As many of us know to our cost, September particularly is the month of the Wasp. Although there will be a mix of solitary and social wasps in evidence, it will be mostly the social Common and German Wasps that we notice. Newly-fertilised queens will have left the nest to seek a hibernation home, leaving behind male worker wasps with nothing to do apart from – seemingly – annoying us!

At the start of the September many species of dragonfly are still on the wing, but as autumn progresses the two most frequently seen species are the Migrant Hawker and the Common Darter.

Migrant Hawkers  are about 6 cm long; the male has paired blue spots on a black abdomen, the females have paired yellow spots on a brown abdomen. Common Darters are smaller, about 4cm long; the males are orange maturing to red, and the females are yellow becoming brown as they mature.

Both species may remain on the wing until November, if the weather remains mild. As the season progresses, they will become increasingly lethargic and will spend more time basking in the autumn sunshine. Migrant Hawkers prefer to perch in bushes, while Common Darters often settle on bare ground. If you approach slowly and are careful not to cast a shadow over them, then it is possible to get close enough to see the intricate patterns on their wings and subtle markings on their bodies.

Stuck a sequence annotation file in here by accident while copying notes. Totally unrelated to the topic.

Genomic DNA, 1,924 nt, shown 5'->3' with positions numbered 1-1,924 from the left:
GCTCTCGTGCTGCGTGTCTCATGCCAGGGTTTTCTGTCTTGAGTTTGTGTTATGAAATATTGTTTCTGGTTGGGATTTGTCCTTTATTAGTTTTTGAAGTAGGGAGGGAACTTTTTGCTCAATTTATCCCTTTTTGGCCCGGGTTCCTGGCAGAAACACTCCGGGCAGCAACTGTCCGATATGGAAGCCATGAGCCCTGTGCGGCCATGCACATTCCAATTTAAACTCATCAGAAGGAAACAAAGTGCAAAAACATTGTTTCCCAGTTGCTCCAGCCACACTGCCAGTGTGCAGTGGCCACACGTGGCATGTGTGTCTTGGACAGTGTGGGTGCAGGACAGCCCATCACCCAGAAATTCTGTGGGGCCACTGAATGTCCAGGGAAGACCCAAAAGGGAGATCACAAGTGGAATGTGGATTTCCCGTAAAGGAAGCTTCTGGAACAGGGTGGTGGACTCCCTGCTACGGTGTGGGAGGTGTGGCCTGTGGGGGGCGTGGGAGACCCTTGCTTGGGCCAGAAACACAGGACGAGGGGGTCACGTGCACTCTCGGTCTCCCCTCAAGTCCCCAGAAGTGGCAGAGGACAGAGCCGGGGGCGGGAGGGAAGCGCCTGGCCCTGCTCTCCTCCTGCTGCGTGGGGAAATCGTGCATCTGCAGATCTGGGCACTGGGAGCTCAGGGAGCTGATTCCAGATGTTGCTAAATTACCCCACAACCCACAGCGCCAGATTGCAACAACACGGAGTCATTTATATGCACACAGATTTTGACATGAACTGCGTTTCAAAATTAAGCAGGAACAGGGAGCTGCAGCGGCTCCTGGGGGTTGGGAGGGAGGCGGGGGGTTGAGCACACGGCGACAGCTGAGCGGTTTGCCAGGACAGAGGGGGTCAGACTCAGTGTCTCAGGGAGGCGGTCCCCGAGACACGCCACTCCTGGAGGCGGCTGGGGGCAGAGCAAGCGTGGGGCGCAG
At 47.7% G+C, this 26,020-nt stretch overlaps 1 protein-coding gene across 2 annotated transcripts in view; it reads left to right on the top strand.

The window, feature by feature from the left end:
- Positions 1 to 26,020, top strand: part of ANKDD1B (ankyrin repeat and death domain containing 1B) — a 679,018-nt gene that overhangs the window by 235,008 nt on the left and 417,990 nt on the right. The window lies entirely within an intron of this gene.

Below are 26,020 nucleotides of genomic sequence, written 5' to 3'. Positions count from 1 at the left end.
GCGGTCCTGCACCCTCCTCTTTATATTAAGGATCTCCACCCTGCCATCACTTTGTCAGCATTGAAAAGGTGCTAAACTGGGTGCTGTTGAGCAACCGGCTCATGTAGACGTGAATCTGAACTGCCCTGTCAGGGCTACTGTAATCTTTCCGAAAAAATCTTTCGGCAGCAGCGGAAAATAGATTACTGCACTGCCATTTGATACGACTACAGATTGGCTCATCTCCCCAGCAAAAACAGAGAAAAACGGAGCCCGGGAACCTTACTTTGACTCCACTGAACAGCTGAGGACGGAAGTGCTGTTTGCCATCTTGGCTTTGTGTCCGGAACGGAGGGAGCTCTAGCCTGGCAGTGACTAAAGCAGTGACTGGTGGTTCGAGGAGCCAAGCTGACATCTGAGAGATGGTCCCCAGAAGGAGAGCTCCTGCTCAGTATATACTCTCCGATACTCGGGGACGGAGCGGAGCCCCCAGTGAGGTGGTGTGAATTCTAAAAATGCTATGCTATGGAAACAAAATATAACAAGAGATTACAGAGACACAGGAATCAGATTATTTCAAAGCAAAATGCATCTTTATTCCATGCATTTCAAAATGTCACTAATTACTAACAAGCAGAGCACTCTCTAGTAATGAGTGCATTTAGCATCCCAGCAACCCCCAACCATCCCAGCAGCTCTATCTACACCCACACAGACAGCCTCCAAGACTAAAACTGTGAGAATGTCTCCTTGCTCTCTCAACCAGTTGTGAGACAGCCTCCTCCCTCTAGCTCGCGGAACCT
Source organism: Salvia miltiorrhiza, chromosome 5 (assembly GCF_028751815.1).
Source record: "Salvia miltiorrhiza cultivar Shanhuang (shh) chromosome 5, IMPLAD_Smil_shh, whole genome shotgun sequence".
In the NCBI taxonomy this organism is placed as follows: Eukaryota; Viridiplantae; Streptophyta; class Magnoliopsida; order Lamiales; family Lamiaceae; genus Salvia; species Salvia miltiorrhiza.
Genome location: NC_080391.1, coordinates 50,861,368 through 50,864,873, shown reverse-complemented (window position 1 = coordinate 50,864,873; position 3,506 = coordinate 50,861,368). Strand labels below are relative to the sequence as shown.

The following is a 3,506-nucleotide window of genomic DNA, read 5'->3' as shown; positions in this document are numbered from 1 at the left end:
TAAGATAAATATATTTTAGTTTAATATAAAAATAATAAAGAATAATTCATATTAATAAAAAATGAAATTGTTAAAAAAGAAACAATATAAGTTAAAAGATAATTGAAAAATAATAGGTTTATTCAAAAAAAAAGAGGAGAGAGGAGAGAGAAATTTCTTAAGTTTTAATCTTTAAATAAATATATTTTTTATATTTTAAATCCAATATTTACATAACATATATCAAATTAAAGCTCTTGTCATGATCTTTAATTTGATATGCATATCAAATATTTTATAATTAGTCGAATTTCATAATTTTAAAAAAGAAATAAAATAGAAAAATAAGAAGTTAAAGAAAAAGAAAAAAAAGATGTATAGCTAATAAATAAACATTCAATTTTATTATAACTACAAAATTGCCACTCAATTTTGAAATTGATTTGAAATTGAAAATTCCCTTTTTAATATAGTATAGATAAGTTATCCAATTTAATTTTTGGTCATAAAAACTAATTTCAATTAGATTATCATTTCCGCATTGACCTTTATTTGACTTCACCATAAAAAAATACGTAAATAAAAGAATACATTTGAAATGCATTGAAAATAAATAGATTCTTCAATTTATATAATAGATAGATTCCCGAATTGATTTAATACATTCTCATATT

The Vapourer is a day flying moth that could, on the wing, easily be mistaken for a small orange-brown butterfly. It may have got the name Vapourer because the caterpillars have clumps of hairs on their backs that were thought to resemble rising vapour, or because the wingless females produce a strong pheromone to attract the males. The distinctive features of the males are their jinking, erratic flight and the long feathery antennae that they use to find the females.

Night flying moths that may be attracted to artificial light in autumn include several species of Underwings, Thorns, Sallows, Rustics and Carpets such as the Silver-ground Carpet.

Incidentally, Carpet moths did not get their name because they eat carpets, but because of the complex patterns on their wings, which were thought to resemble eighteenth century textile designs.


 Text by Neil Glenn, Keith Wakerley and Chris Overton.